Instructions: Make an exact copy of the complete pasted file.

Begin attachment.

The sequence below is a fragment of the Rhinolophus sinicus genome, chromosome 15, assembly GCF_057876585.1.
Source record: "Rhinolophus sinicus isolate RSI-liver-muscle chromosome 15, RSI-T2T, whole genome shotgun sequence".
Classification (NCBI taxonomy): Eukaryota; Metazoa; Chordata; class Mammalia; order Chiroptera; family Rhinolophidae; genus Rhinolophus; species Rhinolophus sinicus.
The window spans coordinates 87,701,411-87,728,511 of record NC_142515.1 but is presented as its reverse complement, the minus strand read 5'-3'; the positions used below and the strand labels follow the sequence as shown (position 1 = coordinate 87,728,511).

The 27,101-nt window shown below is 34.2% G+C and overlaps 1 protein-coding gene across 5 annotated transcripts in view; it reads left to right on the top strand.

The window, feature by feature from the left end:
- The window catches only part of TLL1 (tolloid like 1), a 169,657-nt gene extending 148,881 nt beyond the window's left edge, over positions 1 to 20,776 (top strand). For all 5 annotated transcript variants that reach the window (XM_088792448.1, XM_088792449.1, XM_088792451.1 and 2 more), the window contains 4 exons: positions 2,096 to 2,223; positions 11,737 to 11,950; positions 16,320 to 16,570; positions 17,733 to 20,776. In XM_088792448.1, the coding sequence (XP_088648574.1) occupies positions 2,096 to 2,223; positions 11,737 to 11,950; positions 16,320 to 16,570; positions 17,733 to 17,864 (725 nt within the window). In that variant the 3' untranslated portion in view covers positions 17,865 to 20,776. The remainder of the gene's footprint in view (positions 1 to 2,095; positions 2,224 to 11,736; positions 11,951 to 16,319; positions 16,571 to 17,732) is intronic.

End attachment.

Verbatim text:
The sequence below is a fragment of the Rhinolophus sinicus genome, chromosome 15, assembly GCF_057876585.1.
Source record: "Rhinolophus sinicus isolate RSI-liver-muscle chromosome 15, RSI-T2T, whole genome shotgun sequence".
Classification (NCBI taxonomy): Eukaryota; Metazoa; Chordata; class Mammalia; order Chiroptera; family Rhinolophidae; genus Rhinolophus; species Rhinolophus sinicus.
The window spans coordinates 87,701,411-87,728,511 of record NC_142515.1 but is presented as its reverse complement, the minus strand read 5'-3'; the positions used below and the strand labels follow the sequence as shown (position 1 = coordinate 87,728,511).

The 27,101-nt window shown below is 34.2% G+C and overlaps 1 protein-coding gene across 5 annotated transcripts in view; it reads left to right on the top strand.

The window, feature by feature from the left end:
- The window catches only part of TLL1 (tolloid like 1), a 169,657-nt gene extending 148,881 nt beyond the window's left edge, over positions 1 to 20,776 (top strand). For all 5 annotated transcript variants that reach the window (XM_088792448.1, XM_088792449.1, XM_088792451.1 and 2 more), the window contains 4 exons: positions 2,096 to 2,223; positions 11,737 to 11,950; positions 16,320 to 16,570; positions 17,733 to 20,776. In XM_088792448.1, the coding sequence (XP_088648574.1) occupies positions 2,096 to 2,223; positions 11,737 to 11,950; positions 16,320 to 16,570; positions 17,733 to 17,864 (725 nt within the window). In that variant the 3' untranslated portion in view covers positions 17,865 to 20,776. The remainder of the gene's footprint in view (positions 1 to 2,095; positions 2,224 to 11,736; positions 11,951 to 16,319; positions 16,571 to 17,732) is intronic.